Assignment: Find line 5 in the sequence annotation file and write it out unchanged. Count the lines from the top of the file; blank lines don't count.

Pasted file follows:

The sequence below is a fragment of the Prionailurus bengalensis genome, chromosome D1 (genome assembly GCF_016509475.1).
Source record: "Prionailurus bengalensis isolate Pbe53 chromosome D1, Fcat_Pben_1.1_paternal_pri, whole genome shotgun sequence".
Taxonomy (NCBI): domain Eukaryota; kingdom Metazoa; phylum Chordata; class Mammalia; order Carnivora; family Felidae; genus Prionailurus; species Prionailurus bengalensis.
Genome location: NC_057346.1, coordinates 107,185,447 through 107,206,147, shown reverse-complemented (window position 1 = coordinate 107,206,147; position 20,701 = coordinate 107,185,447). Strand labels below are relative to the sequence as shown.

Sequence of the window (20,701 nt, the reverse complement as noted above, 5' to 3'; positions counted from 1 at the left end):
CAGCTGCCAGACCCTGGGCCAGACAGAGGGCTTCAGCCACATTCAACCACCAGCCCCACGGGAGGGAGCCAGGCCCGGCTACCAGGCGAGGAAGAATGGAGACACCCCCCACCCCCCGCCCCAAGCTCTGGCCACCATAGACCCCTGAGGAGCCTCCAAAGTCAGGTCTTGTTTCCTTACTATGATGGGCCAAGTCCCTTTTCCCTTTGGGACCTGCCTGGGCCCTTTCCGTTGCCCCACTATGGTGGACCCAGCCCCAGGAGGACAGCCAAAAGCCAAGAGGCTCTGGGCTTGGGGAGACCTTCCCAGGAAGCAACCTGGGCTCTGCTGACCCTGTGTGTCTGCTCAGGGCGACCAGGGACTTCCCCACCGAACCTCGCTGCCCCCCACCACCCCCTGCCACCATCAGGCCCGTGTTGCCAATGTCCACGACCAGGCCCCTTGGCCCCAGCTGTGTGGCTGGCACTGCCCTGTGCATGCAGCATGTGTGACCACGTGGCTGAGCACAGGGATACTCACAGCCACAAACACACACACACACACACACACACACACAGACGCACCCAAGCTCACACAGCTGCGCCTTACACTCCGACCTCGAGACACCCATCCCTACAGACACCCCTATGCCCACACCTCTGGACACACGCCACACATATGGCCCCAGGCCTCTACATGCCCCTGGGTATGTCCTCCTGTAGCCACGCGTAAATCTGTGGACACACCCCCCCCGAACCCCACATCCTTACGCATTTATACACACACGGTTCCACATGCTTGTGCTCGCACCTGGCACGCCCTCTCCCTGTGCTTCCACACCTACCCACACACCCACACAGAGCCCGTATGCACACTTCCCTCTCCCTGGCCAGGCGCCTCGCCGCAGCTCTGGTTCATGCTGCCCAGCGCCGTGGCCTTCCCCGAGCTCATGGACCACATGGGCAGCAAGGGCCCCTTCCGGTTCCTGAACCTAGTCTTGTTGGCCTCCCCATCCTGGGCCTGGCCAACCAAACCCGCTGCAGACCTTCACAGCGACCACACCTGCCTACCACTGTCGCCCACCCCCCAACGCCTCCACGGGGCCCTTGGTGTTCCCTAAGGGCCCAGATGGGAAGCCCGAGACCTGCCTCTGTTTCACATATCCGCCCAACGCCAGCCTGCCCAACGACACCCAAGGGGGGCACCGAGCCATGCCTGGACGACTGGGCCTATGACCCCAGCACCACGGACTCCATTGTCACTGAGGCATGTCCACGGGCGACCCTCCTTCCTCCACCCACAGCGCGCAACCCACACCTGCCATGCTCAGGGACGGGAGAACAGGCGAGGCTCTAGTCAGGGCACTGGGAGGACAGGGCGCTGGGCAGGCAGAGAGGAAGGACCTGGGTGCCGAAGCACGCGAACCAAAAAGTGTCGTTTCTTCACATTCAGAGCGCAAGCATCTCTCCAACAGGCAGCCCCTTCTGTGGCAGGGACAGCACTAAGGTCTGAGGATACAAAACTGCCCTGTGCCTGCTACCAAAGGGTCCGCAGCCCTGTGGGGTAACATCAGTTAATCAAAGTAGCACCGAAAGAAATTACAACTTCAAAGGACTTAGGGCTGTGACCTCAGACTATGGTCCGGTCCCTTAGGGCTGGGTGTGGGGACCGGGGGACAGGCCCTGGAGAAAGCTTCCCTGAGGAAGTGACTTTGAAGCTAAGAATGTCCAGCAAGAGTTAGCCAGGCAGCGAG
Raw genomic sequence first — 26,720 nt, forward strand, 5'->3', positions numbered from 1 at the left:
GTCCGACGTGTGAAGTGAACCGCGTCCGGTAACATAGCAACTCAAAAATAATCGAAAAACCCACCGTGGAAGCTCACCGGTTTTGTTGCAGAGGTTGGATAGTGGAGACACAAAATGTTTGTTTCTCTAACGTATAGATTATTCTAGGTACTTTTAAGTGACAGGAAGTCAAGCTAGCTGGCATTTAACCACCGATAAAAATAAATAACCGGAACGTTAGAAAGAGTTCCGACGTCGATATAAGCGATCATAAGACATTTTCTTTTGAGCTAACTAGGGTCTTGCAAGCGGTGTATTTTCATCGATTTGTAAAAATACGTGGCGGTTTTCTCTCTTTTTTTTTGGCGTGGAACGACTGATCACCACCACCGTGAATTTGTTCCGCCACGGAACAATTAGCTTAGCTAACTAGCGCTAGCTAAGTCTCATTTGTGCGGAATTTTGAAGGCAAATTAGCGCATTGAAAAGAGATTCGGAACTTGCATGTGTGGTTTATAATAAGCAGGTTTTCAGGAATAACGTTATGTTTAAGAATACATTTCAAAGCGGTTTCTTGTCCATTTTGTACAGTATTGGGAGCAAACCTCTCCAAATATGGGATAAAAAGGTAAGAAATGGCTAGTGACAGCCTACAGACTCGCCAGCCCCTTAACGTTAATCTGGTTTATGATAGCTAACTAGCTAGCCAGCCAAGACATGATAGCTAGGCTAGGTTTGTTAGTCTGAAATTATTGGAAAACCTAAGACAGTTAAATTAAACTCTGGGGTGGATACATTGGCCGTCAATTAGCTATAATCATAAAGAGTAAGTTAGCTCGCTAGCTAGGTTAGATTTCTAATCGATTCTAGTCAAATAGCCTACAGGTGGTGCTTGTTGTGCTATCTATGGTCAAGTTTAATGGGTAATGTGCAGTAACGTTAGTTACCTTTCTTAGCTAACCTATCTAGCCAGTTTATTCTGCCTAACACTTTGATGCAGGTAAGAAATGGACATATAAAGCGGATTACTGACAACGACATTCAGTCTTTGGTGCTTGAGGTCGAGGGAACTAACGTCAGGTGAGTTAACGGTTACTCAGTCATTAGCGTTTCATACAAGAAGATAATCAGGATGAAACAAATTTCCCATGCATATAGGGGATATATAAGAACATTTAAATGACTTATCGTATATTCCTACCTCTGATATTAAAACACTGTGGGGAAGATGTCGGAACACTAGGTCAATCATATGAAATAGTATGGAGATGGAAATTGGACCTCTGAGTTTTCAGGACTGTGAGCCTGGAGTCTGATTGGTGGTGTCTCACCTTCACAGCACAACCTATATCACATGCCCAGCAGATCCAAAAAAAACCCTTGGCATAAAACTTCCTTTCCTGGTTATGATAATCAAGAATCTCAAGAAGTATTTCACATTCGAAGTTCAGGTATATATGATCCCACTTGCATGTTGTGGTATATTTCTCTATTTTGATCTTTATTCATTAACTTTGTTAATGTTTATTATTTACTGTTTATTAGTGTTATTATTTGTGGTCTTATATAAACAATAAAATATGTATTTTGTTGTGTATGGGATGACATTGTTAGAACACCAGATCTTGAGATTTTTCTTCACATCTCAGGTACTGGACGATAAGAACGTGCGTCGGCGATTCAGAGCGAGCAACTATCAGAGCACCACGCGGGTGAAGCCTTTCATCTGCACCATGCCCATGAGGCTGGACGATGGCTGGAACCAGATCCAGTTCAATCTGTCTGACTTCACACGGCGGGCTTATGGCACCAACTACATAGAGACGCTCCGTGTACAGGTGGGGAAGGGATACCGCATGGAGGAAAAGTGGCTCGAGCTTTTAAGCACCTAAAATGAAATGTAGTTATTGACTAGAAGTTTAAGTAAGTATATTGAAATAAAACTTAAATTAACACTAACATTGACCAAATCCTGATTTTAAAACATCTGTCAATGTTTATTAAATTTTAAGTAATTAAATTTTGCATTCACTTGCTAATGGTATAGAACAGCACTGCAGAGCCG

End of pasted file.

Sequence of the window (20,701 nt, the reverse complement as noted above, 5' to 3'; positions counted from 1 at the left end):